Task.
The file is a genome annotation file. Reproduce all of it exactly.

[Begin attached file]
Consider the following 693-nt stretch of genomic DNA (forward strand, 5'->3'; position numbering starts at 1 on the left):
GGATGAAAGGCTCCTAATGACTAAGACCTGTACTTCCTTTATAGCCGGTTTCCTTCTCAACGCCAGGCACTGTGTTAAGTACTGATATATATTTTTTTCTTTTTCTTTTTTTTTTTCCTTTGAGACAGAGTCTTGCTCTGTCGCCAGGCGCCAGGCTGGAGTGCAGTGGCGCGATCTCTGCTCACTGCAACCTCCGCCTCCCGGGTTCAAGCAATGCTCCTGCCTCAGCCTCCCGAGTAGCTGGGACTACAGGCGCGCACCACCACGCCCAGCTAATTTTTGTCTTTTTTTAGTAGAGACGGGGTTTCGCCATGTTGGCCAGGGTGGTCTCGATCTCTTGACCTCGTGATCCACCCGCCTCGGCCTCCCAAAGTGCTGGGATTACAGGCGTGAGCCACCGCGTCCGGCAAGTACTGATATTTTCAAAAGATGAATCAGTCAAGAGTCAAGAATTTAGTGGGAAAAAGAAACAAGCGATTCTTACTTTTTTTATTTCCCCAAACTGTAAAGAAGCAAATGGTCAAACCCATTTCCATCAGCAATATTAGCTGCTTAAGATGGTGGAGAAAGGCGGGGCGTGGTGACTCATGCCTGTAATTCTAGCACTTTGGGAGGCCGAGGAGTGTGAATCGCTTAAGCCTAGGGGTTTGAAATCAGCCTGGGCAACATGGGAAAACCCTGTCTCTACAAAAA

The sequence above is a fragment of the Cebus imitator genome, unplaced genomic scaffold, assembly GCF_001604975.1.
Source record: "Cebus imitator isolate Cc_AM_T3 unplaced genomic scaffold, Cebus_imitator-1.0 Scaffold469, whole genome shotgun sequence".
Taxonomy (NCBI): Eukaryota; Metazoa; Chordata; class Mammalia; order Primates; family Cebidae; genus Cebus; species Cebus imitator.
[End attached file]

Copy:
Consider the following 693-nt stretch of genomic DNA (forward strand, 5'->3'; position numbering starts at 1 on the left):
GGATGAAAGGCTCCTAATGACTAAGACCTGTACTTCCTTTATAGCCGGTTTCCTTCTCAACGCCAGGCACTGTGTTAAGTACTGATATATATTTTTTTCTTTTTCTTTTTTTTTTTCCTTTGAGACAGAGTCTTGCTCTGTCGCCAGGCGCCAGGCTGGAGTGCAGTGGCGCGATCTCTGCTCACTGCAACCTCCGCCTCCCGGGTTCAAGCAATGCTCCTGCCTCAGCCTCCCGAGTAGCTGGGACTACAGGCGCGCACCACCACGCCCAGCTAATTTTTGTCTTTTTTTAGTAGAGACGGGGTTTCGCCATGTTGGCCAGGGTGGTCTCGATCTCTTGACCTCGTGATCCACCCGCCTCGGCCTCCCAAAGTGCTGGGATTACAGGCGTGAGCCACCGCGTCCGGCAAGTACTGATATTTTCAAAAGATGAATCAGTCAAGAGTCAAGAATTTAGTGGGAAAAAGAAACAAGCGATTCTTACTTTTTTTATTTCCCCAAACTGTAAAGAAGCAAATGGTCAAACCCATTTCCATCAGCAATATTAGCTGCTTAAGATGGTGGAGAAAGGCGGGGCGTGGTGACTCATGCCTGTAATTCTAGCACTTTGGGAGGCCGAGGAGTGTGAATCGCTTAAGCCTAGGGGTTTGAAATCAGCCTGGGCAACATGGGAAAACCCTGTCTCTACAAAAA

The sequence above is a fragment of the Cebus imitator genome, unplaced genomic scaffold, assembly GCF_001604975.1.
Source record: "Cebus imitator isolate Cc_AM_T3 unplaced genomic scaffold, Cebus_imitator-1.0 Scaffold469, whole genome shotgun sequence".
Taxonomy (NCBI): Eukaryota; Metazoa; Chordata; class Mammalia; order Primates; family Cebidae; genus Cebus; species Cebus imitator.